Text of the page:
The Wilkinson Microwave Anisotropy Probe (WMAP)
The WMAP mission has provided the first detailed full-sky map of the microwave background radiation in the universe. The map produced is characterized as a map of the effective temperature of the microwave background radiation as depicted below. This is a synopsis of the description of the mission from the WMAP mission report on the NASA website. The illustrations are NASA graphics.
Note that the temperature variation on the Earth covers about 100°C while those measured by WMAP range only over about 0.0004 °C, a smaller range by a factor of a quarter of a million.
The wavelengths of radiation detected by WMAP were in the microwave region of the electromagnetic spectrum as depicted in the NASA graphic below.
The synopsis of the implications of WMAP as summarized in the mission report includes the following quote from the WMAP site:
- Universe is 13.7 billion years old, with a margin of error close to 1%.
- First stars ignited 200 million years after the Big Bang.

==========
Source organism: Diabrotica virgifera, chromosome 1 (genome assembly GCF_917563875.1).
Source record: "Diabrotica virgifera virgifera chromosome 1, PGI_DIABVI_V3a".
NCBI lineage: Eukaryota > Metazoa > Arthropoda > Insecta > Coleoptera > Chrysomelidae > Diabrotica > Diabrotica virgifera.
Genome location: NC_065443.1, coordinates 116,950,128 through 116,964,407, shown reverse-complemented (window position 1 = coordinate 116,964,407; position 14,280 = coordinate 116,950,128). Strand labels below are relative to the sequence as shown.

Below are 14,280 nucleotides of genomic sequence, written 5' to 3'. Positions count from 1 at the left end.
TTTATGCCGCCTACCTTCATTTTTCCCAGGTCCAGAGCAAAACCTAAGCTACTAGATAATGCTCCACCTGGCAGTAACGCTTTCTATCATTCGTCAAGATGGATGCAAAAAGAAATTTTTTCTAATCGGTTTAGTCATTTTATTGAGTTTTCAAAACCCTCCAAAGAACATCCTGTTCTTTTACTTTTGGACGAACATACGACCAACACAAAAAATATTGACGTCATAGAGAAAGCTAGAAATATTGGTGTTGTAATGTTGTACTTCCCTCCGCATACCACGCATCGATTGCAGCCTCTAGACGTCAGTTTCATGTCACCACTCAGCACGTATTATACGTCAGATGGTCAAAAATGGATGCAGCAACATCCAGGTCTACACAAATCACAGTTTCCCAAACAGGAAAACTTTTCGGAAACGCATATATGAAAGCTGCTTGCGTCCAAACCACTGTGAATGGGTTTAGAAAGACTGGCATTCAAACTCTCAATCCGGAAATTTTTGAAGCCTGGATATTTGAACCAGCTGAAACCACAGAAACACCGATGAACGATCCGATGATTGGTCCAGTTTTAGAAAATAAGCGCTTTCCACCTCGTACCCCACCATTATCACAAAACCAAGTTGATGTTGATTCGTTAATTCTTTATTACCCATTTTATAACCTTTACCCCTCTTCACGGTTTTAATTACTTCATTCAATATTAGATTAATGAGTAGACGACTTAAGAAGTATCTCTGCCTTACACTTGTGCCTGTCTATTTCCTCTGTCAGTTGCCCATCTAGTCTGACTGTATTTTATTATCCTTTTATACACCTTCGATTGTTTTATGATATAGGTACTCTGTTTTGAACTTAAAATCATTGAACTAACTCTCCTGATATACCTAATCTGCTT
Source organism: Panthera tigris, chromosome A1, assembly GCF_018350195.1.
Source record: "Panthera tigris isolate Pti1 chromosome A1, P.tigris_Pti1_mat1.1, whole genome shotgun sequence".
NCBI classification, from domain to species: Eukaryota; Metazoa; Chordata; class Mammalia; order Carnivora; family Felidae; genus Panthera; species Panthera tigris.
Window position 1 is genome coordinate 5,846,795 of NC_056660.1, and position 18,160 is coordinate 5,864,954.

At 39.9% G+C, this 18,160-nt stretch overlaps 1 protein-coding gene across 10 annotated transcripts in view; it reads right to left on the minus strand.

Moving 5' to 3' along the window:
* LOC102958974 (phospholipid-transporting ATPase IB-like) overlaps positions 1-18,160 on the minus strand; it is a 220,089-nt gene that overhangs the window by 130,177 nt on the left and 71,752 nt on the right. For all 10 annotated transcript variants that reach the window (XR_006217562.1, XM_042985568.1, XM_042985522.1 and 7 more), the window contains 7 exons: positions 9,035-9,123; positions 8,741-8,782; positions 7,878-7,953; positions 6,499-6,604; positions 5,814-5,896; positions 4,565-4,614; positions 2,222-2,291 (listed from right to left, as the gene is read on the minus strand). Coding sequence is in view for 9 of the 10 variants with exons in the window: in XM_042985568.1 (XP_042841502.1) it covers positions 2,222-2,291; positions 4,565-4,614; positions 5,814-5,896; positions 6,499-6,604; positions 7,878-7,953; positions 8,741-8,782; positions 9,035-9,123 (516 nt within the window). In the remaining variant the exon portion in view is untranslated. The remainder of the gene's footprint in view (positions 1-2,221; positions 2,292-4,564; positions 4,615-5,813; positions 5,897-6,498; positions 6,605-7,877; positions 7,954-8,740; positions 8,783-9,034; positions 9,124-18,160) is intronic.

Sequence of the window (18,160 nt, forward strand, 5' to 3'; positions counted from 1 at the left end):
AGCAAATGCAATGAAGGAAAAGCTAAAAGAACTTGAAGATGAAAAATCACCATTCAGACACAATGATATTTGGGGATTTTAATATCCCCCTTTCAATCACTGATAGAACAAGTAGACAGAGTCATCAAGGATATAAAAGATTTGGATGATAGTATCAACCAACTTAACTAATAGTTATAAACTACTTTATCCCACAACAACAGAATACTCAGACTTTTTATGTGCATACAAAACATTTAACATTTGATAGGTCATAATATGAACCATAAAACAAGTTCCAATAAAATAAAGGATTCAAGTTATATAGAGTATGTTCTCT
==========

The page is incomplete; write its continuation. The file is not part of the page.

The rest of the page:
- Light in WMAP picture is from 379,000 years after the Big Bang.
- Content of the Universe:
- 4% Atoms, 23% Cold Dark Matter, 73% Dark Energy.
- The data places new constraints on the Dark Energy. It seems more like a "cosmological constant" than a negative-pressure energy field called "quintessence". But quintessence is not ruled out.
- Fast moving neutrinos do not play any major role in the evolution of structure in the universe. They would have prevented the early clumping of gas in the universe, delaying the emergence of the first stars, in conflict with the new WMAP data.
- Expansion rate (Hubble constant) value: H0 = 71 km/sec/Mpc (with a margin of error of about 5%.
- New evidence for Inflation (in polarized signal).
- For the model which fits our data, the Universe will expand forever. The density parameter Ω is measured to be 1.02 +/- 0.02 . (The nature of the dark energy is still a mystery. If it changes with time, or if other unknown and unexpected things happen in the universe, this conclusion could change.)
The positioning of the WMAP satellite made use of the Lagrange point L2 which permitted it to be kept in place with a minimum expenditure of fuel and always keep its sensors pointed away from both the Earth and the Sun.
WMAP home page